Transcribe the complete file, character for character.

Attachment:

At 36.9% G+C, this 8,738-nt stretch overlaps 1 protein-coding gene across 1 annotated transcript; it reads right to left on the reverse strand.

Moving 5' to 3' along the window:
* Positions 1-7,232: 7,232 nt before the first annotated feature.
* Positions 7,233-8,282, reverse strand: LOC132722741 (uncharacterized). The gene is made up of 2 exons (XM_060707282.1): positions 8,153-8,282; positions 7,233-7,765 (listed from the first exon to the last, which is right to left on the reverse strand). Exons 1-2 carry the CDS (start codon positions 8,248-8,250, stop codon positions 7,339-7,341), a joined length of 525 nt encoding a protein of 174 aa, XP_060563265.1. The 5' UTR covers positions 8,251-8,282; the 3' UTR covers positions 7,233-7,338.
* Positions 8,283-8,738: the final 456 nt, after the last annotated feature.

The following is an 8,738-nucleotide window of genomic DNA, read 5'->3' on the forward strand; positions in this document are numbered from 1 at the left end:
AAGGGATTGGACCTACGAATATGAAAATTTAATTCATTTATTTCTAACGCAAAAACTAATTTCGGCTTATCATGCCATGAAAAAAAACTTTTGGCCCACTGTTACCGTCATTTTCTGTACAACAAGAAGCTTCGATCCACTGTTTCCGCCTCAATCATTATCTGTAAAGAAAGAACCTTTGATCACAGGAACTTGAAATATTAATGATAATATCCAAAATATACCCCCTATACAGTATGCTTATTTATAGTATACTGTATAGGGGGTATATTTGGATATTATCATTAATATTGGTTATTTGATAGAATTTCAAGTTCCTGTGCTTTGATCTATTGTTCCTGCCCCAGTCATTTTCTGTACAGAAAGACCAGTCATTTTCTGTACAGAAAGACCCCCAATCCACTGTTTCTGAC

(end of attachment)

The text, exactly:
At 36.9% G+C, this 8,738-nt stretch overlaps 1 protein-coding gene across 1 annotated transcript; it reads right to left on the reverse strand.

Moving 5' to 3' along the window:
* Positions 1-7,232: 7,232 nt before the first annotated feature.
* Positions 7,233-8,282, reverse strand: LOC132722741 (uncharacterized). The gene is made up of 2 exons (XM_060707282.1): positions 8,153-8,282; positions 7,233-7,765 (listed from the first exon to the last, which is right to left on the reverse strand). Exons 1-2 carry the CDS (start codon positions 8,248-8,250, stop codon positions 7,339-7,341), a joined length of 525 nt encoding a protein of 174 aa, XP_060563265.1. The 5' UTR covers positions 8,251-8,282; the 3' UTR covers positions 7,233-7,338.
* Positions 8,283-8,738: the final 456 nt, after the last annotated feature.

The following is an 8,738-nucleotide window of genomic DNA, read 5'->3' on the forward strand; positions in this document are numbered from 1 at the left end:
AAGGGATTGGACCTACGAATATGAAAATTTAATTCATTTATTTCTAACGCAAAAACTAATTTCGGCTTATCATGCCATGAAAAAAAACTTTTGGCCCACTGTTACCGTCATTTTCTGTACAACAAGAAGCTTCGATCCACTGTTTCCGCCTCAATCATTATCTGTAAAGAAAGAACCTTTGATCACAGGAACTTGAAATATTAATGATAATATCCAAAATATACCCCCTATACAGTATGCTTATTTATAGTATACTGTATAGGGGGTATATTTGGATATTATCATTAATATTGGTTATTTGATAGAATTTCAAGTTCCTGTGCTTTGATCTATTGTTCCTGCCCCAGTCATTTTCTGTACAGAAAGACCAGTCATTTTCTGTACAGAAAGACCCCCAATCCACTGTTTCTGAC